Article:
There has been minimum of memorable dining here since Thomas Jefferson was serving homemade ice cream at Monticello more than a century and a half ago. So the brave young people who have created a fine restaurant on a downtown sidestreet here find themselves bucking tradition.
The place is called the "C&O," as you'll discover by looking up at a faded "Pepsi" sign on an aged and infirm brick building directly across the street from the Chesapeake and Ohio Railroad station.
Inside, however, the mood is dramatically different. A rustic bar and a starkly handsome second-floor dining room reflect the rare combination of youthful enthusiasm and mature good taste. A high ceiling, cream and white colors, fresh flowers on the comfortably spaced tables, a display of wine bottles. The menu is in French. The neatly dressed waiters speak quietly, in English. The food is very special: fresh, top quality ingredients prepared with minimum of elaboration. Only a handful of entrees are offered on a menu that changes daily.
It is, in sun, a restaurant worthy of the name.
What makes the C&O of interest this far beyond the borders of what still is known as "Mr. Jefferson's country" is its management and their approach to the business. They're an unusual trio of young amateurs: a parvenu entrepreneur from New York, a lawyer enamored of wine and a woman student from the University of Virginia who took leave to become a chief.
"We knew from the beginning what we wanted," said Philip Stafford, the lawyer, who acts as wine steward and maitre d', "but we couldn't define it exactly. Dining is a sensual experience. We wanted unobtrusive but total service, French country food. We built it around out own taste."
The project began about two years ago after Stafford had met and become friendly with Sandy McAdams, the transplanted New Yorker who had opened a bookstore in the downtown area. A believer in downtown and a crusader by nature, McAdams also started a weekly community newspaper. The Times, to fill in some of the gaps in coverage he attributes to the establishment Daily Progress.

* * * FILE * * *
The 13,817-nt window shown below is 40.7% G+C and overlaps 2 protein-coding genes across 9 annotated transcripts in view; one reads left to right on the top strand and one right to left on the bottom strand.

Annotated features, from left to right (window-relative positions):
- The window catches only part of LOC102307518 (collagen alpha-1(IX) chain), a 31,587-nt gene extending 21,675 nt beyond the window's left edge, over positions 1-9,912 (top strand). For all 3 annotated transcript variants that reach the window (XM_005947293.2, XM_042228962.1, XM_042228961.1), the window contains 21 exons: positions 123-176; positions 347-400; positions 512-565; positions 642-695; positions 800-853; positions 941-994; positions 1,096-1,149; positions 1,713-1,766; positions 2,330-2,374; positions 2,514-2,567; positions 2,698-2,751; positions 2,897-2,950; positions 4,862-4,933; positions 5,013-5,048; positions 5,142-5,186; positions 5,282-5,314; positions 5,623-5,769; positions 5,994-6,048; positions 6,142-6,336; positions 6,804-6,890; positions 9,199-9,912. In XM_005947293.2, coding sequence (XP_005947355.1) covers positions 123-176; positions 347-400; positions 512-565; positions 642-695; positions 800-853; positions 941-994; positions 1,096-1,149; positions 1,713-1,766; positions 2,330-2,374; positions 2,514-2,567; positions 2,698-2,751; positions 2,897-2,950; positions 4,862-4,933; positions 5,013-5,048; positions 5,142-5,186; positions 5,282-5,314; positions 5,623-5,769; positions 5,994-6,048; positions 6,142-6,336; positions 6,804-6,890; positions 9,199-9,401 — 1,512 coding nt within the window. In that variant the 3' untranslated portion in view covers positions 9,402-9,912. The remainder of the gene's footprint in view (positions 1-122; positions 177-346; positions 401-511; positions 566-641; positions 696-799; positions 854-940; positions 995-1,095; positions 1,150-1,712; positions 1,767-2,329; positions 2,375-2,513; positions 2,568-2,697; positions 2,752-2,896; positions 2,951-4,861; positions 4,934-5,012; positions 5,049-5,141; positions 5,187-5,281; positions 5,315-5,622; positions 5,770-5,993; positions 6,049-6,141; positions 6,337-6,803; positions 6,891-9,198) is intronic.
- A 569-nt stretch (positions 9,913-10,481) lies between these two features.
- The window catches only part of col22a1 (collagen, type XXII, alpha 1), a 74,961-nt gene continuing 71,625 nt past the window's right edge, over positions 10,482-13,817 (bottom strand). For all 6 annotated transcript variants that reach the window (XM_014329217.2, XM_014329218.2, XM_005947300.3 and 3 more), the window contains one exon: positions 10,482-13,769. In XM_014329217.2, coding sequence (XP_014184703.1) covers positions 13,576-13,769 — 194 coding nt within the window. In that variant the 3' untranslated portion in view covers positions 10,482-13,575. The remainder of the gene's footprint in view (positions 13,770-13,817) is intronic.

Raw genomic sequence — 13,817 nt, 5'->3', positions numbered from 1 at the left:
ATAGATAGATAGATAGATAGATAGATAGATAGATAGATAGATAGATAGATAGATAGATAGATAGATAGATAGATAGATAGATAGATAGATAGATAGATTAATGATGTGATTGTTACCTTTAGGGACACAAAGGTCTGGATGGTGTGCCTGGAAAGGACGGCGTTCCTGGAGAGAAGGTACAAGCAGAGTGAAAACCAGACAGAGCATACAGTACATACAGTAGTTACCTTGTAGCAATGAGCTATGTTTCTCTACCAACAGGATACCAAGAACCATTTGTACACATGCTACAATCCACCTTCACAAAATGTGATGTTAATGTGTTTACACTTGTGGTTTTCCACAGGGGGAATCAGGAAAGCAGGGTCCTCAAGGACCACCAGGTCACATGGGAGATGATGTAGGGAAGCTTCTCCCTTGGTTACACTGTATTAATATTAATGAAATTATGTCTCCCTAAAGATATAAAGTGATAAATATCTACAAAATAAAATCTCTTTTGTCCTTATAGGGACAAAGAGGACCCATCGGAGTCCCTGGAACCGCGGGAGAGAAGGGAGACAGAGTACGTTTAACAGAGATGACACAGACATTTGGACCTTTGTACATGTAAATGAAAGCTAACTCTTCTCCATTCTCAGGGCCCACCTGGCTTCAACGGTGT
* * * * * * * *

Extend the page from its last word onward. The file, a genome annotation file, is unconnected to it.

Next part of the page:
They found a building, decayed "about to the point where you couldn't bring it back" and bought it. Hilary Martin, a 20-year-old English major who thought it might be fun to work for Gourmet magazine one day, heard of their plans and applied for kitchen duty. "We were all amateurs," McAdams said, so we had a lot to learn before we opened" (in March 1976.)
Claudine Cowan, a French woman married to the director of the University of Virginia Press and an accomplished cook, guided them toward a menu concept.
"She and Walker kept us alive to the idea we could do something really good," Stafford said. "We've been pretty consistent in what we've done from the first. We've just gotten better at it.In the kitchen Hilary tried not to do anything we couldn't handle. Our waiters were always very earnest and that helped us a lot when there were mistakes. People saw we were trying and would respond."
Martin cooks on a stove that is a relic from an elemtary school kitchen. "I had two cookbooks here when we began," she said, "Julia Child, Volume One,' and 'Joy of Finding ingredients has been the most serious continuing problem. They still lack a source for fresh fish and report difficulty in obtaining consistent supplies of even basic items. "We're just not big enough," McAdams said. "They won't make an effort to get us something we want unless it's already on hand." Cooking.' I got a lot of complex recipes out of my system before we opened. We concentrate on basics instead. People are overwhelmed by our soups because there's real stock in them. The food looks good because it's fresh. We do a recipe for awhile, then stop looking at the book and it evolves into something else."